If the governor wants to survive his recall, he should remember who his voters are
While California’s economy is the envy of the world, its politics are the mirror-image opposite. The movement to oust Governor Gavin Newsom — a skilled, experienced Democrat— before his term is up is the latest, clearest example. His troubles have a lot to do with the peculiarities of the state. But he also exemplifies all the ways in which Democrats around the country are making their own problems worse.
For too long, Democratic leaders have been trying to appease the progressive wing of the party at the cost of moderate and independent support. Earlier this year, my consulting firm ran Andrew Yang’s campaign for Mayor of New York City. When the race was about recovering from Covid, we were in great shape. But when it shifted to crime and violence, we were finished. That’s because moderates and progressives in the party deviate significantly on this issue; so when Yang suggested in a debate that it wasn’t just homeless citizens who had rights, he was excoriated for it by the far Left and pundits.
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This is how Governor Newsom became vulnerable in a state in which his party is the dominant force. Although the homeless and quality of life crises in San Francisco and Los Angeles are not technically the Governor’s responsibility, voters expect their state’s top executive to act when a problem is so pervasive. On this issue, the hard Left is both way off the mainstream, but incredibly vocal about their position.
Unwilling to face a bad day or two on Twitter, Newsom played it safe, mainly offering standard liberal solutions like more money for housing. Not until he was at real risk of being recalled did he start talking about the situation from the perspective of residents rather than the homeless. When voters look at the recall ballot, how many of them are going to think about those tent cities in downtown Los Angeles? Or the problem of excrement smeared across the streets of San Francisco? How many are going to say to themselves, “Things are broken, this guy hasn’t fixed it, we need a change”? A lot more than Newsom ever expected.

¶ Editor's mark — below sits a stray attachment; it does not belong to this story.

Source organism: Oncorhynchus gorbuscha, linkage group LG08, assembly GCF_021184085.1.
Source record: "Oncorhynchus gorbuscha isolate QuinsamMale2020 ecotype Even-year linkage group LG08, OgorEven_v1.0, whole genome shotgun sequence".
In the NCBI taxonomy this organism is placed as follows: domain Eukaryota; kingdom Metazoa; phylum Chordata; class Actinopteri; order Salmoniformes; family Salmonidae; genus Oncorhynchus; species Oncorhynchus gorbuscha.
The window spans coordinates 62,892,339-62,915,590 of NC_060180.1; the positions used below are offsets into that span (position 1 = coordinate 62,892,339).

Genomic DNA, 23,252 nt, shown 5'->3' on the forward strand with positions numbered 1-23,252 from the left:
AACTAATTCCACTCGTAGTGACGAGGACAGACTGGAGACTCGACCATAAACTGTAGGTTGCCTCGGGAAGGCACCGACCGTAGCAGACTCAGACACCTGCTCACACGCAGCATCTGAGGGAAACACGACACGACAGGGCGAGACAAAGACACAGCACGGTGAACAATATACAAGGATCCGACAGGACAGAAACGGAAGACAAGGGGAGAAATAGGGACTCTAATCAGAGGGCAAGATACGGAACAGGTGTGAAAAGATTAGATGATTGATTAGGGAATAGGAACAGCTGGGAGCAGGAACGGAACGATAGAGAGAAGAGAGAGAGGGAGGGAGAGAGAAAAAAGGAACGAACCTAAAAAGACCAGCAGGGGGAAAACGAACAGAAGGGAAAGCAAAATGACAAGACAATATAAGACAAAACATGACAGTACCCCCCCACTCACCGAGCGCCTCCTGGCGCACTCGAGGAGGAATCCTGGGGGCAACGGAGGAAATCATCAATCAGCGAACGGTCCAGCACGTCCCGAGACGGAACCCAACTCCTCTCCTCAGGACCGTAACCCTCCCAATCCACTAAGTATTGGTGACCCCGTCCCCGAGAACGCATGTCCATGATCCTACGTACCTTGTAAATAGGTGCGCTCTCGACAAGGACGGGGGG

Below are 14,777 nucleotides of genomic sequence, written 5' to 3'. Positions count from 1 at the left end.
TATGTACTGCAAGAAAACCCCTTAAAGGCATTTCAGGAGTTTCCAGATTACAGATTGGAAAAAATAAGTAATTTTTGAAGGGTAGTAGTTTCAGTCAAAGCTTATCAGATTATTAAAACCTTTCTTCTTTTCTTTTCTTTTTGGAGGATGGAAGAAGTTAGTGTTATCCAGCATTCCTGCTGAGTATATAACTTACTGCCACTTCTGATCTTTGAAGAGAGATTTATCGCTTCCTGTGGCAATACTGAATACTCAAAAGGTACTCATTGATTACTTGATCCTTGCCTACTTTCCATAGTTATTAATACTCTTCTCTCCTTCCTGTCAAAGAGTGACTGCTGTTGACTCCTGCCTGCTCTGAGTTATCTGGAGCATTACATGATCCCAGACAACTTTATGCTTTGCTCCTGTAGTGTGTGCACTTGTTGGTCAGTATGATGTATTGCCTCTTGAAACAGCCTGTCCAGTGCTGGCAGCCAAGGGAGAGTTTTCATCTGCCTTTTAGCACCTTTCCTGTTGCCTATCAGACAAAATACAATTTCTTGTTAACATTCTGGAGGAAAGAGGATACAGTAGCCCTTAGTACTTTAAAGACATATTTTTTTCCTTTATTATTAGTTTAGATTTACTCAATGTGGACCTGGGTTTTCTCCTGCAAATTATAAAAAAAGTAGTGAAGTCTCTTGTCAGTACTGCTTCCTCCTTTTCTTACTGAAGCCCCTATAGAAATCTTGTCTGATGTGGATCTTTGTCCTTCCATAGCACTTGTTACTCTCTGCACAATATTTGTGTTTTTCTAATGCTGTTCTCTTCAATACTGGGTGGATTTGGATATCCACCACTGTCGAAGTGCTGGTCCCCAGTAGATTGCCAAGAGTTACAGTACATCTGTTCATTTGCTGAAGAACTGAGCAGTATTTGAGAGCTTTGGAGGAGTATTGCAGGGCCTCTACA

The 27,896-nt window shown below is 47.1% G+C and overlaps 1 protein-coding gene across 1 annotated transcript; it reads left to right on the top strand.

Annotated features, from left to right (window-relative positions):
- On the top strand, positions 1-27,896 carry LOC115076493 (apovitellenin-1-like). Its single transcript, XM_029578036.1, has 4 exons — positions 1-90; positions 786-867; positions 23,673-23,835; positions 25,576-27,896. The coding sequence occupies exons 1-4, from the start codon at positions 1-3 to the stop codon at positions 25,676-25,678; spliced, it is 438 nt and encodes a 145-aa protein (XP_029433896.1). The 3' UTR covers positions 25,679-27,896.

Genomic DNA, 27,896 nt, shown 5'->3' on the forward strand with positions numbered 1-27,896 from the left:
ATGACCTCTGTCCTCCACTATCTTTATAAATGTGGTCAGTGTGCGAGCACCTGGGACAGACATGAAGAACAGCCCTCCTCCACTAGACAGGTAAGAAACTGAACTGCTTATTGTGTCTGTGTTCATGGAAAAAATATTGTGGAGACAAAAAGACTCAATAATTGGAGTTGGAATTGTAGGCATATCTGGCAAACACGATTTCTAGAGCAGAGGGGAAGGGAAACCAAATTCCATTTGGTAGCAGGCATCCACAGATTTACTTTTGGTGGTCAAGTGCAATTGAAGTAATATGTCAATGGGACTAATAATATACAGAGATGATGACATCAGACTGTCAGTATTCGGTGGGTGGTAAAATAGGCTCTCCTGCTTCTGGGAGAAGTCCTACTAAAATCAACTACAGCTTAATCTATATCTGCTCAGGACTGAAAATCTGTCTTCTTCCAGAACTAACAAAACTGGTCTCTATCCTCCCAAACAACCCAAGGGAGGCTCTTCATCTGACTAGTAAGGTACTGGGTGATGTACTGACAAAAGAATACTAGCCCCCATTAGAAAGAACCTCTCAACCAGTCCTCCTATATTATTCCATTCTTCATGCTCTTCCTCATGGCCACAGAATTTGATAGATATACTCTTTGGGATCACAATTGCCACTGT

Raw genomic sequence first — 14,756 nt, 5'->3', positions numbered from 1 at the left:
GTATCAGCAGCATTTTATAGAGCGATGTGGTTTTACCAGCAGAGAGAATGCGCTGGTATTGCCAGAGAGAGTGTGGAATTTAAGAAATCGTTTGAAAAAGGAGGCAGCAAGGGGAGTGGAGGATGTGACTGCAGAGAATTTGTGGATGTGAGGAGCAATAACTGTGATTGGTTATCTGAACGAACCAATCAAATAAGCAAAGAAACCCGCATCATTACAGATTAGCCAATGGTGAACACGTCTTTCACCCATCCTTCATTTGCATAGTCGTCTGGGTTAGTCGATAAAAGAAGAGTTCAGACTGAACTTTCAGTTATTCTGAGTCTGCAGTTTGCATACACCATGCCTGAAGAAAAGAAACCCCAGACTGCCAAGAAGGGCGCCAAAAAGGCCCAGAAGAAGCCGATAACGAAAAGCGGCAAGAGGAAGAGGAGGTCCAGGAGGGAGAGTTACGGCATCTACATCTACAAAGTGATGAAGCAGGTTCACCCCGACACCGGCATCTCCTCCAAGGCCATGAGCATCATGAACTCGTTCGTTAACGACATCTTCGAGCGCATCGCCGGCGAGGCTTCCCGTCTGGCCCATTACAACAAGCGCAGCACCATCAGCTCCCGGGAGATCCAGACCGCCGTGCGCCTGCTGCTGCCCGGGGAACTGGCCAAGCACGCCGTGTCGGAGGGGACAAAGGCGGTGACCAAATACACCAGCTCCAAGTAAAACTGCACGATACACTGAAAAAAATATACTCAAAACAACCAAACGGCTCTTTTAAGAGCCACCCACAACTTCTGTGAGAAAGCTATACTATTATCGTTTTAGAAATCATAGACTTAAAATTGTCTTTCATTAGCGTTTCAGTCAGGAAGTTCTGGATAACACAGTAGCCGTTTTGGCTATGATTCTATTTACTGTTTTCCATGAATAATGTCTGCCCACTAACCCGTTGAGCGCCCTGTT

Newsom didn’t ignore the crises in San Francisco and Los Angeles due to his ideology. He did it because he and his team misread the political signs. They confused Twitter for real life. They confused TV news, punditry and advocacy groups for real voters. They over-indexed the metrics that matter to political insiders at the expense of metrics that matter to real people. This proved true in New York City too. While Yang didn’t win, Eric Adams — another moderate candidate who doesn’t reflexively oppose the police, love every conceivable tax increase and hate the private sector — did. He stuck to issues that had broad public support, even if they were unloved by the progressive base.
If Newsom wants to survive his recall, the lesson to him and other politicians should be very clear: don’t confuse the narrow reality that surrounds you with the actual world your voters live in. Your voters don’t care about retweets or praise from Rachel Maddow. They care about policies that make their lives easier and more manageable — not harder and more expensive.